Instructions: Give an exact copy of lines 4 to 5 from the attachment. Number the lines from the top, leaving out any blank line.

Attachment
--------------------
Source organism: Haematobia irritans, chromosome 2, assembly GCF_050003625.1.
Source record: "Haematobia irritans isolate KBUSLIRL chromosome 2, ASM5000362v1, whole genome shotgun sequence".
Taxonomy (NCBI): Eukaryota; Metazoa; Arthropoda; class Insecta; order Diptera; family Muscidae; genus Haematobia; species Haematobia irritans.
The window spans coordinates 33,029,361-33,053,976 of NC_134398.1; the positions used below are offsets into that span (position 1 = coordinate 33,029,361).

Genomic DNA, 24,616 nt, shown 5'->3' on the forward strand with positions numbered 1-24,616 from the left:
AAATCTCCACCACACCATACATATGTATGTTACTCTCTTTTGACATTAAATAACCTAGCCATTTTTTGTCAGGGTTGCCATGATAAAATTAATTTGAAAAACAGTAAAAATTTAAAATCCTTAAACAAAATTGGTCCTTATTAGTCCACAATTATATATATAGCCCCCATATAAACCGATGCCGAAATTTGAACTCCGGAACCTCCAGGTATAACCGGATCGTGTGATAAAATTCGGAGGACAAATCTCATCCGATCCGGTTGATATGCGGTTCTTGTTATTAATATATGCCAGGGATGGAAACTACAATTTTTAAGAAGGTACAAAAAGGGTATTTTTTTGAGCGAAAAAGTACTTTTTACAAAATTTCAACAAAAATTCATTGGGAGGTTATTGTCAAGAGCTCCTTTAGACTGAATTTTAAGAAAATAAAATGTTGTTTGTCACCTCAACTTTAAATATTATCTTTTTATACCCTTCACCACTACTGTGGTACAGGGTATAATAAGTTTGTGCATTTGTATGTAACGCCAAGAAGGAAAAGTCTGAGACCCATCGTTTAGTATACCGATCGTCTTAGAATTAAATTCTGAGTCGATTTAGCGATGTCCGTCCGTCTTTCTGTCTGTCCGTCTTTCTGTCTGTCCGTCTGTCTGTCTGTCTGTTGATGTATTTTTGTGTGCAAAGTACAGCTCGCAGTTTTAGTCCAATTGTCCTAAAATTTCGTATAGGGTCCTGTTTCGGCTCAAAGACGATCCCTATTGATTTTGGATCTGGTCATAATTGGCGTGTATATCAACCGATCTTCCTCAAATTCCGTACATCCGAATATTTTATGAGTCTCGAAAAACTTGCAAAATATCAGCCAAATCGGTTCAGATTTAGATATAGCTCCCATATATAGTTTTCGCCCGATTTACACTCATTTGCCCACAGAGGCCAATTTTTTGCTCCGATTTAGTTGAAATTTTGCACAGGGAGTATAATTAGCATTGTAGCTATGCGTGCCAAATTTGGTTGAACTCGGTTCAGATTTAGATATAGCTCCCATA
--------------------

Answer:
The window spans coordinates 33,029,361-33,053,976 of NC_134398.1; the positions used below are offsets into that span (position 1 = coordinate 33,029,361).

Genomic DNA, 24,616 nt, shown 5'->3' on the forward strand with positions numbered 1-24,616 from the left: